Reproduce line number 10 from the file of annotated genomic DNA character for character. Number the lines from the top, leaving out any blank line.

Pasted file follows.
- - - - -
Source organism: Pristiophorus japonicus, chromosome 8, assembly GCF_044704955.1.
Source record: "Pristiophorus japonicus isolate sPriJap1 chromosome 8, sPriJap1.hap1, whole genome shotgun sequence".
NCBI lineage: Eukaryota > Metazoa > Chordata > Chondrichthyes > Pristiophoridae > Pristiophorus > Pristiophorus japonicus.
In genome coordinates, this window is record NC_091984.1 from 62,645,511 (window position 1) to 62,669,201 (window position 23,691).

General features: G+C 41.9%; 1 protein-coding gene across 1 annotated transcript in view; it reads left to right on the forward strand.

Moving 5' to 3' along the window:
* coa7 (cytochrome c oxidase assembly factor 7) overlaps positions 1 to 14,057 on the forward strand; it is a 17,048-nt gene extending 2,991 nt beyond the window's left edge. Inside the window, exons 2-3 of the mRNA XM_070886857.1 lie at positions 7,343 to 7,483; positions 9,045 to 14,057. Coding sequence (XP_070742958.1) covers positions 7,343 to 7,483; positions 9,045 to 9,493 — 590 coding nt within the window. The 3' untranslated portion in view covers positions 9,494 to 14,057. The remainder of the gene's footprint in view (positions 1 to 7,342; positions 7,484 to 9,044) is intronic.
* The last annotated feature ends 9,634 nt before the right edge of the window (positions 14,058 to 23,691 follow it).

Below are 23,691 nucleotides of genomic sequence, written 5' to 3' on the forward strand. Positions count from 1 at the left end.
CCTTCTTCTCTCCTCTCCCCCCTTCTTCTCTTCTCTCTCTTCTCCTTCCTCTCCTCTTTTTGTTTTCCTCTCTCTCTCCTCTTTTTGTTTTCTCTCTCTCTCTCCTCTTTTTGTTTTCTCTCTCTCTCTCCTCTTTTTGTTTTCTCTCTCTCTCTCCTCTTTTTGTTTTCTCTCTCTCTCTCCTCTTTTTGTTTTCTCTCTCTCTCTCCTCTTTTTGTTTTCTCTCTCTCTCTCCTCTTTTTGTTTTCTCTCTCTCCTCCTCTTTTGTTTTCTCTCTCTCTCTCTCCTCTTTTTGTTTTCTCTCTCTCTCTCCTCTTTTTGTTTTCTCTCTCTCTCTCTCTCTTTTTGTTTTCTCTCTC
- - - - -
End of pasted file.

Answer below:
CCTTCTTCTCTCCTCTCCCCCCTTCTTCTCTTCTCTCTCTTCTCCTTCCTCTCCTCTTTTTGTTTTCCTCTCTCTCTCCTCTTTTTGTTTTCTCTCTCTCTCTCCTCTTTTTGTTTTCTCTCTCTCTCTCCTCTTTTTGTTTTCTCTCTCTCTCTCCTCTTTTTGTTTTCTCTCTCTCTCTCCTCTTTTTGTTTTCTCTCTCTCTCTCCTCTTTTTGTTTTCTCTCTCTCTCTCCTCTTTTTGTTTTCTCTCTCTCCTCCTCTTTTGTTTTCTCTCTCTCTCTCTCCTCTTTTTGTTTTCTCTCTCTCTCTCCTCTTTTTGTTTTCTCTCTCTCTCTCTCTCTTTTTGTTTTCTCTCTC